Intangible assets are non-material and cannot be physically handled. Examples of intangible assets are goodwill, brand recognition, customer lists, and trademarks. Whereas tangible assets (such as real property, vehicles and equipment) are quantifiable and generate revenue, intangible assets do not, which makes it difficult to assess and value them.
While tangible assets are distinguishable from intangible assets, it is often the case that both will be included in a transaction between parties, for example, one involving the purchase of another company.
Intangible assets may not be reflected in a company’s balance sheets, but they are considered a premium which a buyer may be willing to pay for as part of an acquisition. That is because intangible assets can contribute greatly to a company’s market success and help increase overall profitability.
Brand recognition is the degree and ease to which the public can identify a company or product just by viewing its logo. This can be of considerable value for someone who wants to purchase another company with great brand recognition.
Major companies like M&M, Ben & Jerry’s or Coca-Cola have great brand recognition because consumers readily know what products or services they can get from these companies.
Like brand recognition, goodwill can add significantly to the success of the company and increase its financial value. Goodwill is a combination of intangible assets like good employee relations or good customer relations.
For example, Company A has been the number one fried chicken fast food chain restaurant for more than twenty-five years. Recently, there was an issue with the chicken supplier which resulted in several patrons getting sick after eating at these restaurants.
A lesser company without a strong and loyal customer base might have found itself out of business because of this. However, Company A’s goodwill, developed over twenty-five years, allowed Company A to keep its restaurants open and maintain its customer base.
A trademark is a word, design or phrase that lets consumers identify the provider of one product versus another. Examples of trademarks are the golden arches for McDonalds and the bullseye for Target. When a franchisee purchases a McDonalds, they know those golden arches are so recognizable that they are getting a business that practically runs itself.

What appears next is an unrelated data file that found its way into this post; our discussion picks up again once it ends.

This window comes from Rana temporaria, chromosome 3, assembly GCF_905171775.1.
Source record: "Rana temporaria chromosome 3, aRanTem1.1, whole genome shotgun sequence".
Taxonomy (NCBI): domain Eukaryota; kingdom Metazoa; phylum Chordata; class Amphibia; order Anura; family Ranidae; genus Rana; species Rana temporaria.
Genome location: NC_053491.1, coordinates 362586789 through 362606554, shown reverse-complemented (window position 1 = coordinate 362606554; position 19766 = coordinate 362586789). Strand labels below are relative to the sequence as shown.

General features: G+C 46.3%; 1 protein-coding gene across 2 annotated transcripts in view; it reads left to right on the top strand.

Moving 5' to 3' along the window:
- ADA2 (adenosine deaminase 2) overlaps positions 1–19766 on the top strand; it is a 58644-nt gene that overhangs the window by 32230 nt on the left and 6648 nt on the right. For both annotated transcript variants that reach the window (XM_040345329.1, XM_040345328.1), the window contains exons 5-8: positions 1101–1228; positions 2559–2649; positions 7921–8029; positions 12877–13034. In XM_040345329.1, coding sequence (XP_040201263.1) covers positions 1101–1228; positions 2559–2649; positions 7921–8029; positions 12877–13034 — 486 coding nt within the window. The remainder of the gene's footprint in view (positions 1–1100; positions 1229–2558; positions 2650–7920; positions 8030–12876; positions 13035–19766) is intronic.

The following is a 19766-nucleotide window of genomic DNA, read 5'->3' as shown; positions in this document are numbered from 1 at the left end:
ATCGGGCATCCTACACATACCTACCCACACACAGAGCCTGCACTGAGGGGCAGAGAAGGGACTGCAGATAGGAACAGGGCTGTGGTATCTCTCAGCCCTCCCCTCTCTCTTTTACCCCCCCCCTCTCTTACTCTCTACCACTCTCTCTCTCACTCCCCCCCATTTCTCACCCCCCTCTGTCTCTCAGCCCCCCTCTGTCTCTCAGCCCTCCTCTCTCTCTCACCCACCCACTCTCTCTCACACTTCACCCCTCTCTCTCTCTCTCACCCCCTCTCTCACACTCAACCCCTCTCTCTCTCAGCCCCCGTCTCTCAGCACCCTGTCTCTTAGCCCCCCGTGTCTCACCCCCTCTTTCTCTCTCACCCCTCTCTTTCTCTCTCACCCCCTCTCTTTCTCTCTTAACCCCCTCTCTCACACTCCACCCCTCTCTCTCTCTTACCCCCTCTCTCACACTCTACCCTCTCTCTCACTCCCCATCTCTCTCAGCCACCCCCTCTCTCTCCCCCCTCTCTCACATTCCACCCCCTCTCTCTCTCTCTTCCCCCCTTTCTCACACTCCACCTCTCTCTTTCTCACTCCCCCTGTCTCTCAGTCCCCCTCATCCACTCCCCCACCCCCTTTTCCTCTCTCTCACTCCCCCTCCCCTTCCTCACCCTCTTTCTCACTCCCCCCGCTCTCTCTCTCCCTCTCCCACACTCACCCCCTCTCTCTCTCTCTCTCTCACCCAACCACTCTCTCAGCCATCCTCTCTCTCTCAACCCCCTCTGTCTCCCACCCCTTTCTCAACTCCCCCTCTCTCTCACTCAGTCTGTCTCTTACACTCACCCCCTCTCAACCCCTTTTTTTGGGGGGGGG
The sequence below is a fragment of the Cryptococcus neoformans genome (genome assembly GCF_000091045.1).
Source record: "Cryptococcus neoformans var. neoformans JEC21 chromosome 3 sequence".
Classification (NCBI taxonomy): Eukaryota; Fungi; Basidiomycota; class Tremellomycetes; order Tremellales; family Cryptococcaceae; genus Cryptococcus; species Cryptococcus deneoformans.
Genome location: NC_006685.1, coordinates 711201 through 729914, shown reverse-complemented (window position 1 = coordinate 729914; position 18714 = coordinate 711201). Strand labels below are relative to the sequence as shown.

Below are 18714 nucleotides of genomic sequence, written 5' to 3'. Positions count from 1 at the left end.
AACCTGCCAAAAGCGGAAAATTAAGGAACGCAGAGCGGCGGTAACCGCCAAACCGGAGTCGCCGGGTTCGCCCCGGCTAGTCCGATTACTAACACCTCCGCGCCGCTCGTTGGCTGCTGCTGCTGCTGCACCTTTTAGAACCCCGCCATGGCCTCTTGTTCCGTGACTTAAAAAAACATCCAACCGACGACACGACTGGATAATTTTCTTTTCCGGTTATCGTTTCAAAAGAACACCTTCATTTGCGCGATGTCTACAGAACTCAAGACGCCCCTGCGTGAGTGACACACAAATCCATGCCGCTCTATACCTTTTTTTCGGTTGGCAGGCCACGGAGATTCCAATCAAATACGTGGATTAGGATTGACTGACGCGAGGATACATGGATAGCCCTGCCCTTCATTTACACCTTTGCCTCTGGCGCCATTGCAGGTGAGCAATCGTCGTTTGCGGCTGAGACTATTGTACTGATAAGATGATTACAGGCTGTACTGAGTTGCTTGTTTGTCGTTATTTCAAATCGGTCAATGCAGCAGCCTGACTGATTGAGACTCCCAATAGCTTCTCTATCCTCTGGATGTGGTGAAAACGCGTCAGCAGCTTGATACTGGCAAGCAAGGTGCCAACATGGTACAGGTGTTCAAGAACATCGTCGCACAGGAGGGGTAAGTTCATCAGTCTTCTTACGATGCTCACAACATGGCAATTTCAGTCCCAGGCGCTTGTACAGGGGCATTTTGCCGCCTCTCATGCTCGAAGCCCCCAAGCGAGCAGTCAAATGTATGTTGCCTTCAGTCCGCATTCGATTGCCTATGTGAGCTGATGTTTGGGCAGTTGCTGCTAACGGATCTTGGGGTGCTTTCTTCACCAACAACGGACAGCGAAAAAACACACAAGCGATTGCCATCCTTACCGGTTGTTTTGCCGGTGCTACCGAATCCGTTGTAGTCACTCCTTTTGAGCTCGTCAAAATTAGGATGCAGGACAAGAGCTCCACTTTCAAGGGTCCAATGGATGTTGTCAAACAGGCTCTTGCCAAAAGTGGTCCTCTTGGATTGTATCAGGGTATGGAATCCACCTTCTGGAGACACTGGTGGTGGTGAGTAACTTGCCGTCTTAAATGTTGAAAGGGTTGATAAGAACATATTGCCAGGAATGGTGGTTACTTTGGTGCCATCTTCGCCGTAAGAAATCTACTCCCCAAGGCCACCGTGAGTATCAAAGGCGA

Trade secrets and other proprietary information may be considered intangible assets. For example, a secret recipe or soda formula that helps to make a product’s signature taste may all be considered intangible assets. As well, sales and employment contracts can also be considered intangible assets.
Let’s imagine you want to purchase a business that has lucrative employment contracts with some of the world’s top engineering scientists who are responsible for designing a software product that has really made the company a leader in the industry. You include the employment contracts as part of the sales agreement, which means the scientists who will continue to work for the company.
Valuing intangible assets is not a hard science and can be overvalued if left entirely to a company’s owner or undervalued by a prospective buyer. When valuing an intangible asset, you ultimately are asking what is a buyer willing to pay for it and how does it add to the economic value of the company.
Thankfully, there are experts who specialize in translating the value of intangible assets into cash. When looking for the right assessor, it is important to do your own research, get quotes and speak to references.
When valuing the intangible asset, the expert will do their own research. From their research, the expert will determine the best valuation approach to utilize. These methods can include a market or cost base approach or can forecast the economic benefits to the company.
In establishing a value for the intangible asset, the expert will look at the specific type of intangible asset. They will also look at the income generated by the business, forecast future revenues, and examine market risks.
This will entail looking at the overall earnings of the company, growth prospects, market conditions, and comparable sales. They will look at what it cost to develop the asset historically and what it will take to develop it now. The valuator will set the entire value for the company and distill the intangible assets that remain.
Valuing intangible assets can be incredibly difficult without the help of experts. An expert well-versed in your specific type of asset is a great place to start. While intangible assets often add value to an overall sale, they can also increase the price and be the source of business dispute. A business attorney can help you negotiate these matters to ensure that your sale or purchase of a business accurately reflects what you desire.